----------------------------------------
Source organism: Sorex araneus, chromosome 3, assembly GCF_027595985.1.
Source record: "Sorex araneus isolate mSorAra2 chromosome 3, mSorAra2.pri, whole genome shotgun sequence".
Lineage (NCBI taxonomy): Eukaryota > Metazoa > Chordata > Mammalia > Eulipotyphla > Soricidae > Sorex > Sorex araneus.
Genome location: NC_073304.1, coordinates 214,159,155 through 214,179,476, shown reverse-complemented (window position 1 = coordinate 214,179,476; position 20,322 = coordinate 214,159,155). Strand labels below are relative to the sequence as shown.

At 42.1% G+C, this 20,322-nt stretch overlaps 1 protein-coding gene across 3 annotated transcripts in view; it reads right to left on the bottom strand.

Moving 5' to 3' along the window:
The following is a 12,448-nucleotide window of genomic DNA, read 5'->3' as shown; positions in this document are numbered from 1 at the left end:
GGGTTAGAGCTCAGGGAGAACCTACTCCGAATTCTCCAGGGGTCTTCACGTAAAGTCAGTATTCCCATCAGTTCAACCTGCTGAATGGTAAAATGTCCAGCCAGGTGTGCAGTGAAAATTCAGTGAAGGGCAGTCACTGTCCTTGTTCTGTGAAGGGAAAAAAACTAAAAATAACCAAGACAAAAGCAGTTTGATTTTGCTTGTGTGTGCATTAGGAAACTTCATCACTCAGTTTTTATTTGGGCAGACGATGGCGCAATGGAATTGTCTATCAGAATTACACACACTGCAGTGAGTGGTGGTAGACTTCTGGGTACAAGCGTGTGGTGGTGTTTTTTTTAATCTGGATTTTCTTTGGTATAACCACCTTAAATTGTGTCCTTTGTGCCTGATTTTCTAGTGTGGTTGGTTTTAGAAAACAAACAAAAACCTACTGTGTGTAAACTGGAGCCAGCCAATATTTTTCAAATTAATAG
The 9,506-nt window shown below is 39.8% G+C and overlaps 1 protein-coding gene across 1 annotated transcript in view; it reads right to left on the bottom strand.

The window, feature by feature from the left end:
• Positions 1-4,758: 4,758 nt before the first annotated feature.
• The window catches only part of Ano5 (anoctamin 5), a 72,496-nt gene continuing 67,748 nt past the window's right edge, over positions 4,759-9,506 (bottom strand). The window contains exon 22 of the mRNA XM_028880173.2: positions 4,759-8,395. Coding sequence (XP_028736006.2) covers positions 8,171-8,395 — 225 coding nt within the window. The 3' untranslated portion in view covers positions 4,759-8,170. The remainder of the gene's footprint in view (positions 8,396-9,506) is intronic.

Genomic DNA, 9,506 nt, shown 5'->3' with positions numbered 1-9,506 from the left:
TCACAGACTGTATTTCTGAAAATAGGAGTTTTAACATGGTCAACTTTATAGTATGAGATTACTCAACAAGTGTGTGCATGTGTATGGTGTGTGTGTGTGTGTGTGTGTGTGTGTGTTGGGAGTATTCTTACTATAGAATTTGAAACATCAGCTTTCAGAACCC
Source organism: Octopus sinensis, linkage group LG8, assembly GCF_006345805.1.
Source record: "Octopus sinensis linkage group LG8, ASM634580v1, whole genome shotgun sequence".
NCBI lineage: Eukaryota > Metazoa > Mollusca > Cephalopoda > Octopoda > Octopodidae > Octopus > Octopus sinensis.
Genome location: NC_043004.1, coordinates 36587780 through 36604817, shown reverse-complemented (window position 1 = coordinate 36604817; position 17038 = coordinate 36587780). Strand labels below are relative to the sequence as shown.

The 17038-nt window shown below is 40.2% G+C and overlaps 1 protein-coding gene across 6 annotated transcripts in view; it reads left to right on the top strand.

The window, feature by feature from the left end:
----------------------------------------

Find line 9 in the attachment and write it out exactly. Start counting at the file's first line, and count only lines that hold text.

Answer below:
The 9,506-nt window shown below is 39.8% G+C and overlaps 1 protein-coding gene across 1 annotated transcript in view; it reads right to left on the bottom strand.